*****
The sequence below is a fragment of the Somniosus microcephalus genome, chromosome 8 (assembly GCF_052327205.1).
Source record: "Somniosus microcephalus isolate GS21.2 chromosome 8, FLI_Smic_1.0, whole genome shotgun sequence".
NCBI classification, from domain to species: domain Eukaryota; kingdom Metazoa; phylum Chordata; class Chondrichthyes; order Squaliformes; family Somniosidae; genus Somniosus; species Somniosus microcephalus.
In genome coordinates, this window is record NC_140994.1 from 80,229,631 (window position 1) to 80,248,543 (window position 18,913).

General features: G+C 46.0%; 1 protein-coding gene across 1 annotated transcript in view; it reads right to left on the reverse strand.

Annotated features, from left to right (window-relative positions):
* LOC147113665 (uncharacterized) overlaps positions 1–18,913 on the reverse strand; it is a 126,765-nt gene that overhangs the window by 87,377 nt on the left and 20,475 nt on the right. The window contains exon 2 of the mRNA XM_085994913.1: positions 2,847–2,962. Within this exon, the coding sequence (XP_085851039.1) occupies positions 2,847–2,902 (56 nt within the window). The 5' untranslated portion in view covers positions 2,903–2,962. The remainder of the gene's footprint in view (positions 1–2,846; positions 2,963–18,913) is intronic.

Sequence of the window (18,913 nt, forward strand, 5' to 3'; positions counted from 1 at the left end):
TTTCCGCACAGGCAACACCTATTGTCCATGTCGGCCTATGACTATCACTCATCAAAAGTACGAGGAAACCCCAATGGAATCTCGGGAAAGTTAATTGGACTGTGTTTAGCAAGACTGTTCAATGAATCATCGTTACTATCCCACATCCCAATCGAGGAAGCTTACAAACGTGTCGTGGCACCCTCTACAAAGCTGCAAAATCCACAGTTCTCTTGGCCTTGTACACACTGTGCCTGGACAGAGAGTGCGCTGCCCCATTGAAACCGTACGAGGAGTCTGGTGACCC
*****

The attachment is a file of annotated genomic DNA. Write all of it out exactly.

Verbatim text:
The sequence below is a fragment of the Somniosus microcephalus genome, chromosome 8 (assembly GCF_052327205.1).
Source record: "Somniosus microcephalus isolate GS21.2 chromosome 8, FLI_Smic_1.0, whole genome shotgun sequence".
NCBI classification, from domain to species: domain Eukaryota; kingdom Metazoa; phylum Chordata; class Chondrichthyes; order Squaliformes; family Somniosidae; genus Somniosus; species Somniosus microcephalus.
In genome coordinates, this window is record NC_140994.1 from 80,229,631 (window position 1) to 80,248,543 (window position 18,913).

General features: G+C 46.0%; 1 protein-coding gene across 1 annotated transcript in view; it reads right to left on the reverse strand.

Annotated features, from left to right (window-relative positions):
* LOC147113665 (uncharacterized) overlaps positions 1–18,913 on the reverse strand; it is a 126,765-nt gene that overhangs the window by 87,377 nt on the left and 20,475 nt on the right. The window contains exon 2 of the mRNA XM_085994913.1: positions 2,847–2,962. Within this exon, the coding sequence (XP_085851039.1) occupies positions 2,847–2,902 (56 nt within the window). The 5' untranslated portion in view covers positions 2,903–2,962. The remainder of the gene's footprint in view (positions 1–2,846; positions 2,963–18,913) is intronic.

Sequence of the window (18,913 nt, forward strand, 5' to 3'; positions counted from 1 at the left end):
TTTCCGCACAGGCAACACCTATTGTCCATGTCGGCCTATGACTATCACTCATCAAAAGTACGAGGAAACCCCAATGGAATCTCGGGAAAGTTAATTGGACTGTGTTTAGCAAGACTGTTCAATGAATCATCGTTACTATCCCACATCCCAATCGAGGAAGCTTACAAACGTGTCGTGGCACCCTCTACAAAGCTGCAAAATCCACAGTTCTCTTGGCCTTGTACACACTGTGCCTGGACAGAGAGTGCGCTGCCCCATTGAAACCGTACGAGGAGTCTGGTGACCC